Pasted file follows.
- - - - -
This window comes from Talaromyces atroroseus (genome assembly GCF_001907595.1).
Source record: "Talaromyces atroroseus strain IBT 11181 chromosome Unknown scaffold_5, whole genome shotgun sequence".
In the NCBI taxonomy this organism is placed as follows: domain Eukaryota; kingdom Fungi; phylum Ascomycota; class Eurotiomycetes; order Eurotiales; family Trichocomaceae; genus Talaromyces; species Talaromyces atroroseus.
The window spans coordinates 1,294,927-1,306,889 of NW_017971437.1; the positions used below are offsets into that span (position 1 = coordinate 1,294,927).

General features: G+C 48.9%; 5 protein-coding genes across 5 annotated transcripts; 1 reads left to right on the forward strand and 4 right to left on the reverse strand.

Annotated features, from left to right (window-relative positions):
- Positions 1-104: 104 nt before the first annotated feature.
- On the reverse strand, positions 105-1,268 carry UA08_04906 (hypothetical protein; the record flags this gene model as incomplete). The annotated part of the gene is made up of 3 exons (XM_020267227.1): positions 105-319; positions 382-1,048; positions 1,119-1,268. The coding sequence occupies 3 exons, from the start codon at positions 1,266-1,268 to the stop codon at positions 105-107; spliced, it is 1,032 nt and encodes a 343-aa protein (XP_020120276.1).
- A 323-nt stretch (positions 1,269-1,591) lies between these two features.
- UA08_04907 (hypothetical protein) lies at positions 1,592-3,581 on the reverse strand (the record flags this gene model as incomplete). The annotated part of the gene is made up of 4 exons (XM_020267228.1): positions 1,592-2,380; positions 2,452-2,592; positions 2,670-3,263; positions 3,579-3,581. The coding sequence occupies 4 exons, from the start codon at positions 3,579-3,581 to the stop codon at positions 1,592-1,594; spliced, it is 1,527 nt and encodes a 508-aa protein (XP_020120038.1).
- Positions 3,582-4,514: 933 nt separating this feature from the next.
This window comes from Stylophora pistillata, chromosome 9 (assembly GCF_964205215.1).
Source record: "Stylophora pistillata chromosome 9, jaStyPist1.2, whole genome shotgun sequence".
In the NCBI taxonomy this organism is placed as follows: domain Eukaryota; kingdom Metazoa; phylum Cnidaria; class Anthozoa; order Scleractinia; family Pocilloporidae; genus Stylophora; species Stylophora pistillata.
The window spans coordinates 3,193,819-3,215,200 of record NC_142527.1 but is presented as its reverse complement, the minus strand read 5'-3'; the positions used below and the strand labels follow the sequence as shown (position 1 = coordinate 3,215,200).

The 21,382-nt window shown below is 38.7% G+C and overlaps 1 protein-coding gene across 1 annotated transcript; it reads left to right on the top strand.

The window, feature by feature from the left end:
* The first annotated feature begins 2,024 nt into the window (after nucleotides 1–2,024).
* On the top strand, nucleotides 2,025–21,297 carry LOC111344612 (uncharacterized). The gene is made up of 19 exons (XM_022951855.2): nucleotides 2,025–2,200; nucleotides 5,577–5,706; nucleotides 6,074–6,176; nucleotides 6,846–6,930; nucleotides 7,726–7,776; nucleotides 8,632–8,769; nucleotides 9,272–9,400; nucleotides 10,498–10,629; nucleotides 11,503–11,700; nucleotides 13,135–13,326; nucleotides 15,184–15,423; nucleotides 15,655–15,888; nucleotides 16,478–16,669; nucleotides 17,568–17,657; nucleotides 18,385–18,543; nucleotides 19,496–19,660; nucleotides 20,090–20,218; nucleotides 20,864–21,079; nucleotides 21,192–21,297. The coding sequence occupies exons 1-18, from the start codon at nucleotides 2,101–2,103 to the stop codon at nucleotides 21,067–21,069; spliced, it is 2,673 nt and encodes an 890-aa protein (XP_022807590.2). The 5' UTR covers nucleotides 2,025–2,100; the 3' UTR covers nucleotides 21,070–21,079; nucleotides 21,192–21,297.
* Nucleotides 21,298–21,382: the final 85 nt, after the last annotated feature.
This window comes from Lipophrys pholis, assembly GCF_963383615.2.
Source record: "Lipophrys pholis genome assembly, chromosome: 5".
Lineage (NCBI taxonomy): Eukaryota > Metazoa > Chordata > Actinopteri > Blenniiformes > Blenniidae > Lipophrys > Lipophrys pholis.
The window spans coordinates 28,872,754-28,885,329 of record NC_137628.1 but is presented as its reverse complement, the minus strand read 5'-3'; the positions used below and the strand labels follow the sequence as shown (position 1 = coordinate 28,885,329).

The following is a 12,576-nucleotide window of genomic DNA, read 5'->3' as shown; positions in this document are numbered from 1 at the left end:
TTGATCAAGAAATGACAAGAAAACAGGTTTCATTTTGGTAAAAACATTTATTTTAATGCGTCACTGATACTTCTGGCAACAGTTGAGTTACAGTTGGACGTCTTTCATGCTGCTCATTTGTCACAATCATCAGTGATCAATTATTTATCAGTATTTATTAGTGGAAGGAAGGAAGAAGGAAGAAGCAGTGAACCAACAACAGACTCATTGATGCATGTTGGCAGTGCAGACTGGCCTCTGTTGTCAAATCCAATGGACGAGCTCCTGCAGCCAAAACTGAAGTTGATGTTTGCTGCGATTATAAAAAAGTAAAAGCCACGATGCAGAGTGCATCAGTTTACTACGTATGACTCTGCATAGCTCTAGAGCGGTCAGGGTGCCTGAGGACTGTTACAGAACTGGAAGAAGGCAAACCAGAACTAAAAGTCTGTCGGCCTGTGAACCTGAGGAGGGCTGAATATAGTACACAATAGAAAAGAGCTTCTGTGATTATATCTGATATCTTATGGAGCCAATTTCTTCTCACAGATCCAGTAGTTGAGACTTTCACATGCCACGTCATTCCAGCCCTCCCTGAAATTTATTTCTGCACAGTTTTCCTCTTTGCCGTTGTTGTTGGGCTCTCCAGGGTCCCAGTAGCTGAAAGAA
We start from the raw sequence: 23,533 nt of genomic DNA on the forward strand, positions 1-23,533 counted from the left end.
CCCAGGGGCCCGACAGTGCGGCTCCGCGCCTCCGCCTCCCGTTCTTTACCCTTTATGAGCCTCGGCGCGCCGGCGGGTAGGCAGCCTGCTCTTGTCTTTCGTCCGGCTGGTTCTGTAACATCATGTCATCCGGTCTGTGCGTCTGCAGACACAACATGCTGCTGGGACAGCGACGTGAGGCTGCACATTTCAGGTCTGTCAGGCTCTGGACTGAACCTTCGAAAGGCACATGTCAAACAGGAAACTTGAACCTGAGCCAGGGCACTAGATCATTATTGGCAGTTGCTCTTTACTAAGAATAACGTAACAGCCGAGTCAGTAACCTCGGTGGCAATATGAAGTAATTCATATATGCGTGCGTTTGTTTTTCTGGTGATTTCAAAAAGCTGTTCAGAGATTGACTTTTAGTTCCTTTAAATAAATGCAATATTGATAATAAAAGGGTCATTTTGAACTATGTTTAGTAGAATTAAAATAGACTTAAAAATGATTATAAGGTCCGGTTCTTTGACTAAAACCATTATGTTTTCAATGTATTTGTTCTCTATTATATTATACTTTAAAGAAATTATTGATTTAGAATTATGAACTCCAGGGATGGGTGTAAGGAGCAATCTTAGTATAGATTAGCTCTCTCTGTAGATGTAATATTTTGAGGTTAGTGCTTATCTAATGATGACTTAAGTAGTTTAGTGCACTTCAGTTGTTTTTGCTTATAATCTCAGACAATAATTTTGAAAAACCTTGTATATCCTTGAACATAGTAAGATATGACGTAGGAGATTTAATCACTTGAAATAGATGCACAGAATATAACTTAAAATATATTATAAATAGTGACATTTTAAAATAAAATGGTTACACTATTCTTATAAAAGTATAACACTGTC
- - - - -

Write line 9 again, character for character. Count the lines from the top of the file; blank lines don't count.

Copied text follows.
- A 323-nt stretch (positions 1,269-1,591) lies between these two features.